Theoretical Principles

Click here for a general introduction to IEML.

IEML (Information Economy MetaLanguage) is a language with computable semantics that can be considered from three complementary points of view: linguistics, mathematics and computer science. From the linguistic point of view, it is a philological language, i.e. it can translate any natural language and is able to define its own words. Mathematically, it is a topos, i.e. an algebraic structure (a category) in isomorphic relation with a topological space (a network of semantic relations). Finally, on the computing side, it functions as the indexing system of a virtual database and as a programming language for semantic networks, ontologies and dataset labels. IEML solves a series of problems in the fields of artificial intelligence (labels for Machine Learning and ontologies for Knowledge Graphs) and knowledge management.

Art Emma Kunz
The Problem of Coding Linguistic Meaning

There is currently no way in computer science to code the linguistic meaning in a uniform and computable way, as we can, for example, code images by the way of pixels or vectors. In order to represent meaning, we are still using natural languages, which are notoriously multiple, changing, and ambiguous. With the notable exception of number notation and mathematical codes, our writing systems are primarily designed to represent sounds. Their representation of categories or concepts is indirect (characters → sound → concepts) and difficult for computers to grasp. Computers can handle syntax (the regular arrangement of characters), but their handling of semantics remains imperfect and laborious. Despite the success of machine translation (Deep L, Google translate) and automatic text generation (GPT3), computers don’t really understand the meaning of the texts they read or write.

Many advances in computer science come from the discovery of a relevant coding system in order to make the coded object (number, image, sound, etc.) easily computable. Now we want to make concepts or categories – linguistic meaning – systematically computable. In order to understand how IEML can solve this problem, we must recall a number of semiological principles.

Linguistic versus referential meaning

Meaning circulates between three poles: the sign, the interpreter and the referent. 

The sign is what represents or indicates.
The referent is the object of the sign, what is represented or indicated.
The interpreter – a subjectivity, a mind, a self-referential process – is the person for whom the sign represents the referent. A sign must be recognized for such and interpreted in a certain context in order to point to its referent.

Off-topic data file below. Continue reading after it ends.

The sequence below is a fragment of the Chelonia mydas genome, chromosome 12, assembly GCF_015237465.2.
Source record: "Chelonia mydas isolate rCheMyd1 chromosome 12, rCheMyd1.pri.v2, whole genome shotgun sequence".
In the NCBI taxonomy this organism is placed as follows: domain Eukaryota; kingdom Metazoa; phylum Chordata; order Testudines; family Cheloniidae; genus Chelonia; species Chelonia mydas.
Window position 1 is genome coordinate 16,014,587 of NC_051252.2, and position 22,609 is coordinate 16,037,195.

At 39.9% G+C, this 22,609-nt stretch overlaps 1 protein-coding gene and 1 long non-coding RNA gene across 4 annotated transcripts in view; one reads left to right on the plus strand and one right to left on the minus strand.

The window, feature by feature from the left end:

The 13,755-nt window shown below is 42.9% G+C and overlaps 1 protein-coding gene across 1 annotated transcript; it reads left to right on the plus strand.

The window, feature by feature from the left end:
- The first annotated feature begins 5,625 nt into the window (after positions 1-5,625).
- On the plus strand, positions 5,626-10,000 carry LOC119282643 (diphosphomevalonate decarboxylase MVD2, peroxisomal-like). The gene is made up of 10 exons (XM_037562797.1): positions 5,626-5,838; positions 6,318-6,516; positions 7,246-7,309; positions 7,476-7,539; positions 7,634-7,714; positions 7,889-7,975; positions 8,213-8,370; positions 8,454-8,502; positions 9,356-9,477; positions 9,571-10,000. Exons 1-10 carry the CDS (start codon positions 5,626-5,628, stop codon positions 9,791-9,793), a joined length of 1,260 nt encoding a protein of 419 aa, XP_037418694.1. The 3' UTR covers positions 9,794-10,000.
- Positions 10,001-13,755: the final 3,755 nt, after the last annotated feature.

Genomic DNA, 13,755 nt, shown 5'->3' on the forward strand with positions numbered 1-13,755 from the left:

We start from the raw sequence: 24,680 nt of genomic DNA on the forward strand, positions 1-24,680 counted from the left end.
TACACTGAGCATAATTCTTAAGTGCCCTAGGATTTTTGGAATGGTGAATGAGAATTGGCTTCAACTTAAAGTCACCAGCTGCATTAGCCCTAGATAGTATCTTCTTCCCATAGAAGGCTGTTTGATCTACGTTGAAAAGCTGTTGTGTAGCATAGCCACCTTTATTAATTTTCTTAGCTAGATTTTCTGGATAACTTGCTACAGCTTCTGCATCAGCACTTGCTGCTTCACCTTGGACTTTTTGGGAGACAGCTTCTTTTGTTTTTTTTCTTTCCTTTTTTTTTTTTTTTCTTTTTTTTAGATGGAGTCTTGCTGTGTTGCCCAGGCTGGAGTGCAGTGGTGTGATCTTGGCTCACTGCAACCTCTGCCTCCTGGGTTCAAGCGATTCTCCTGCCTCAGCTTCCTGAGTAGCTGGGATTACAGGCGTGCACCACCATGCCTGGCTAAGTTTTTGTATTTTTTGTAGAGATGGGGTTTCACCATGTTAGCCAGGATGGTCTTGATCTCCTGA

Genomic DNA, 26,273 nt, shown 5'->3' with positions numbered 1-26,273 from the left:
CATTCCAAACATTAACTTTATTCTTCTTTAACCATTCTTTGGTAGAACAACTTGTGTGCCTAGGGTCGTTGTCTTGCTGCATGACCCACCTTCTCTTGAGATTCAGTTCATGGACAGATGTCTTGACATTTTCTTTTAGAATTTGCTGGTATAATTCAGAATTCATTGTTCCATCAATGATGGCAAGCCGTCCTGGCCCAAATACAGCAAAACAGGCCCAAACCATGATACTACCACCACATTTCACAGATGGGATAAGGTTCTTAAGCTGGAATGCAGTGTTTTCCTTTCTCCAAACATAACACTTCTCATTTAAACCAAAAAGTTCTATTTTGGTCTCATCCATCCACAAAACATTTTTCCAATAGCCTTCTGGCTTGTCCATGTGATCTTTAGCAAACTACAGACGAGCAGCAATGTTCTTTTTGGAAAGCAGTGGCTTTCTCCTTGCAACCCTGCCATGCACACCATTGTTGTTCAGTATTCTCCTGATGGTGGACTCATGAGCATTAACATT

Symbols, especially linguistic symbols, are particular types of signs that are divided into two parts related to each other: a signifier (a sound, image, gesture, etc.) and a signified (a general category). While the relationship between sign and referent depends largely on context and interpretation, the correspondence between signifier and signified (internal to the sign) is fixed by a linguistic convention. It does not depend on our personal interpretation that the sound « horse » refers to a domestic animal capable of galloping: it depends on the English language. It is thanks to this relatively fixed convention that the linguistic code enable communication and the accumulation of a collective memory.

Although they work together in practical situations, it is important to distinguish logically between referential meaning and linguistic meaning. Referential meaning points to the relationship between a symbol and its referent (an « external » object in a particular context). In contrast, linguistic meaning is a relation – « internal » to the symbol – between its material part (a sound, image, gesture), and its conceptual part (a category). IEML solves the problem of coding the linguistic meaning in a computable way.

IEML is simultaneously a regular language, a philological language and a virtual database.

In order to solve the problem of coding the linguistic meaning, we use a regular language as a system of signifiers for IEML. Furthermore, we establish – by convention and by construction – that in IEML the relations between signifieds result from calculable functions taking in input the relations between the corresponding signifiers. Since the relations between signifiers in IEML are computable (it is a regular language), the relations between its signifieds are also computable. It is thus thanks to its algebraic system of signifiers and by virtue of a parallelism between signifier and signified that IEML has a computable linguistic semantics.

IEML is created from 6 primitive symbols which are combined using regular functions to generate about 3000 words. A grammar – also completely regular – is then used to build words and phrases from these words. The IEML words, sentences and the semantic relationships between these grammatical units are generated by programmable functions.

Just as the human memory is organized by natural languages, computer memory could be organized by a linguistic code adapted to its mechanical nature, such as IEML. According to the semiotic theory on which it is based, IEML clearly distinguishes the notation of general categories (in the form of semantic metadata) from the notation of references (in the form of data). Furthermore, IEML has a notation that assigns data to categories. IEML functions as a virtual database whose indexing system is a language with computable semantics. This computability of the language includes the ability to program sets of categories and semantic relations.

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